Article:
Green cars: NGOs vs carmakers battle lands on PM's desk
The NGOs want cars to become green faster. The car industry says we are going fast enough. The PMO may take the final call.
New Delhi: Yet another NGO battle has washed up on the Prime Minister's desk. And we are not talking Kudankulam here.
Green NGOs are pushing the government to speed up the rate at which the auto industry improves fuel efficiency, but the industry is dragging its feet. The industry is also ambivalent about showing comparative star ratings for cars - where a buyer would be able to check, how, say, a Maruti Alto compares with a Santro.
The battleground is the draft fuel efficiency standard for cars. NGOs such as the Centre for Science and Environment (CSE) have criticised the draft saying the industry needs to improve further and faster than the 1.28 percent annual improvement in fuel efficiency suggested in the draft. (The draft, though, is not in the public domain.)
Under the proposed fuel efficiency norms, each car-maker has to certify each vehicle on how many kilometres it will run with one litre of fuel and these figures are certified by the ARAI (Automobile Research Association of India).
Also, the vehicle maker has to give comparative fuel efficiency data for all other cars in the same weight category. The norms make it mandatory for car makers to improve fuel efficiency by 1.28 percent every year progressively till 2015.
But the NGOs are saying this is not enough. They point out that 1.28 percent is too low when the industry has already achieved 2.8 percent improvement between 2006-07 and 2009-10 without any standards.
The Times of India said on Monday morning that the fuel efficiency labelling issue has finally landed with the Prime Minister's Office (PMO) in view of the sensitivities involved, after the auto industry opposed increasing the draft norms under pressure from the CSE.
But since the PM himself has not taken kindly to NGO activism in the nuclear protests arena, it remains to be seen whether the CSE's objections will be considered favourably or not.
Not just NGOs, even associations such as the US-based International Energy Agency have not bought the industry's claims that poor fuel quality, poor roads and differential pricing for petrol and diesel make it tough for the industry to dramatically improve fuel efficiency parameters between now and 2015.
Till January this year, stakeholders - car makers and the ministries of power, road transport and heavy industry -were broadly in agreement over what needs to be done to improve the fuel efficiency of cars being sold in Indian cities. But after the government began public consultations over the draft norms, trouble surfaced.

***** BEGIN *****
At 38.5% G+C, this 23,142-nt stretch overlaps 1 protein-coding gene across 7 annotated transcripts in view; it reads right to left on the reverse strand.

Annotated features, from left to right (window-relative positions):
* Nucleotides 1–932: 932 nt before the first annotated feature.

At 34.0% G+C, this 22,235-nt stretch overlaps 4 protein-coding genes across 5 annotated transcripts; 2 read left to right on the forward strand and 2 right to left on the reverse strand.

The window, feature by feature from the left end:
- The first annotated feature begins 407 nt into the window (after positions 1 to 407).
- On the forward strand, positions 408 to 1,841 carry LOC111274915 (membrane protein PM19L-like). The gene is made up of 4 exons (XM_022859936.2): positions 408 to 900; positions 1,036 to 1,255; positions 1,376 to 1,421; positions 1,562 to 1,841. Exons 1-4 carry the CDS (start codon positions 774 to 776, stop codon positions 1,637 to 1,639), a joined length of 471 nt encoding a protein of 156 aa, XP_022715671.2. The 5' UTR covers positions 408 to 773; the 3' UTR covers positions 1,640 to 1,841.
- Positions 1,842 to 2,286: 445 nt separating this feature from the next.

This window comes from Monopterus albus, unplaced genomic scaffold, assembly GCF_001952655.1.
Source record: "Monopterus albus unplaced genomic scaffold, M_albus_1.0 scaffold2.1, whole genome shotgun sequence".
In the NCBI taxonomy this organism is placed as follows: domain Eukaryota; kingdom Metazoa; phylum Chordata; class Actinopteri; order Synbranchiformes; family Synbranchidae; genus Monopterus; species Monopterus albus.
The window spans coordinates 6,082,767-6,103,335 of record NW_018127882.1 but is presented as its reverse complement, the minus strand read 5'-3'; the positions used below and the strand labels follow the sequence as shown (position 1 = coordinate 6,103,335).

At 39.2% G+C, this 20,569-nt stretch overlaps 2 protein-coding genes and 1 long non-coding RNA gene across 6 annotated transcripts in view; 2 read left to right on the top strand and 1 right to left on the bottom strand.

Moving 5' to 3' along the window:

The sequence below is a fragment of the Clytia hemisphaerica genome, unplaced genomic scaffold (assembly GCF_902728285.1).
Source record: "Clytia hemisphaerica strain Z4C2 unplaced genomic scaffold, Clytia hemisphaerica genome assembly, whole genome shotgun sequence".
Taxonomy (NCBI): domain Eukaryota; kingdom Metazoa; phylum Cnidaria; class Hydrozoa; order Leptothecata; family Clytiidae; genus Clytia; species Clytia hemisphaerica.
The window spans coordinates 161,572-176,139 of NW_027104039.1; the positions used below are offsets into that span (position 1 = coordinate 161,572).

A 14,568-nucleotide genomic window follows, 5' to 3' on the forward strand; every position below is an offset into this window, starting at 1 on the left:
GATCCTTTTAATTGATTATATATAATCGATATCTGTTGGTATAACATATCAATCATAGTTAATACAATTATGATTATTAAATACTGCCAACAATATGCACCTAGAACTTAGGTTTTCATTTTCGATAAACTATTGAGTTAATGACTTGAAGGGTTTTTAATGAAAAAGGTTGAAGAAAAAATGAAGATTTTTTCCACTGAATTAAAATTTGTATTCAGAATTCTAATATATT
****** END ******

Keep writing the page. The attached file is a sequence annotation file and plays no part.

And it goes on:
Speaking to Firstpost, Director General of the Society of Indian Automobile Manufacturers (SIAM) Vishnu Mathur said there were no differences between SIAM and the government over what needs to be done and SIAM was awaiting a formal notification over the issue.
But a senior government official said that after CSE and some other NGOs raised objections, things may have got stalled. Which is perhaps why the PMO may be entering the picture. "We have no communication about any meeting with the PMO officials," says one industry source.
Ajay Mathur, Director General of the Bureau of Energy Efficiency (BEE), said the consultation process of drafting fuel efficiency norms was over and a notification should be coming out soon.
Apart from letting a buyer know the exact certified fuel efficiency, these norms would also involve star rating of vehicles, much like the star rating currently done for appliances such as refrigerators. Mathur said this would mean "that in a particular weight category, the stars will tell you which is the least fuel efficient and which the most fuel efficient car".
SIAM's Mathur says that it is incorrect to say that the auto industry is opposing these norms. "We began voluntary labelling of fuel efficiency three years back, we have agreed to the CO2 (carbon dioxide) emission norms proposed.... all we now want is a notification so that the required technology and supply chain changes can be made to prepare the industry for 2015. We can't have norms in 2014 for implementation in a year - all this takes a lot of time".
So today, if you go to purchase a Maruti Alto, for example, you can ask for certified mileage of the car and the mileage offered by other cars in the same weight category. This helps you in making a more informed choice on which car to finally buy - and this information is provided by the vehicle maker voluntarily.
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